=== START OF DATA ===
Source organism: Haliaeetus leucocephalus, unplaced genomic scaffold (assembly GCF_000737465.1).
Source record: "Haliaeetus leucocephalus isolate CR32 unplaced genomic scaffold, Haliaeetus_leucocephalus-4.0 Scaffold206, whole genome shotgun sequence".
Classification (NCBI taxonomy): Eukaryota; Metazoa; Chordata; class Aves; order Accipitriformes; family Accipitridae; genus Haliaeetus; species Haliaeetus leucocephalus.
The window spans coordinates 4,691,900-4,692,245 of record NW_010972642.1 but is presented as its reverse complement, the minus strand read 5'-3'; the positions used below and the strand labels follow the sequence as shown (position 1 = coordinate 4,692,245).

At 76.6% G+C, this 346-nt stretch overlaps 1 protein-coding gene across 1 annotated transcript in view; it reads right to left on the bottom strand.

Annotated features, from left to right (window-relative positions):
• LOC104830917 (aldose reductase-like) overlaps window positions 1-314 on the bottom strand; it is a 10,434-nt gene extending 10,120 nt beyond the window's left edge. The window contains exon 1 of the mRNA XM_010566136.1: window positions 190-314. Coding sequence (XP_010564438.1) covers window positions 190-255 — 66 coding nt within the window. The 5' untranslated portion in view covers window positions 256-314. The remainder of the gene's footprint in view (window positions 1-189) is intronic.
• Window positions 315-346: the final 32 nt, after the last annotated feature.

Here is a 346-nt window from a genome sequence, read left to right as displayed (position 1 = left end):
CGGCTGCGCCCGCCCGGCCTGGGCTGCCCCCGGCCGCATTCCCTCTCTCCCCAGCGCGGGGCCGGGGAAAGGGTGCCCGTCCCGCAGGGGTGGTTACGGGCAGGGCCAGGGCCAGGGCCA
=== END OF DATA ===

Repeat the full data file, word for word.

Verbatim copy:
Source organism: Haliaeetus leucocephalus, unplaced genomic scaffold (assembly GCF_000737465.1).
Source record: "Haliaeetus leucocephalus isolate CR32 unplaced genomic scaffold, Haliaeetus_leucocephalus-4.0 Scaffold206, whole genome shotgun sequence".
Classification (NCBI taxonomy): Eukaryota; Metazoa; Chordata; class Aves; order Accipitriformes; family Accipitridae; genus Haliaeetus; species Haliaeetus leucocephalus.
The window spans coordinates 4,691,900-4,692,245 of record NW_010972642.1 but is presented as its reverse complement, the minus strand read 5'-3'; the positions used below and the strand labels follow the sequence as shown (position 1 = coordinate 4,692,245).

At 76.6% G+C, this 346-nt stretch overlaps 1 protein-coding gene across 1 annotated transcript in view; it reads right to left on the bottom strand.

Annotated features, from left to right (window-relative positions):
• LOC104830917 (aldose reductase-like) overlaps window positions 1-314 on the bottom strand; it is a 10,434-nt gene extending 10,120 nt beyond the window's left edge. The window contains exon 1 of the mRNA XM_010566136.1: window positions 190-314. Coding sequence (XP_010564438.1) covers window positions 190-255 — 66 coding nt within the window. The 5' untranslated portion in view covers window positions 256-314. The remainder of the gene's footprint in view (window positions 1-189) is intronic.
• Window positions 315-346: the final 32 nt, after the last annotated feature.

Here is a 346-nt window from a genome sequence, read left to right as displayed (position 1 = left end):
CGGCTGCGCCCGCCCGGCCTGGGCTGCCCCCGGCCGCATTCCCTCTCTCCCCAGCGCGGGGCCGGGGAAAGGGTGCCCGTCCCGCAGGGGTGGTTACGGGCAGGGCCAGGGCCAGGGCCA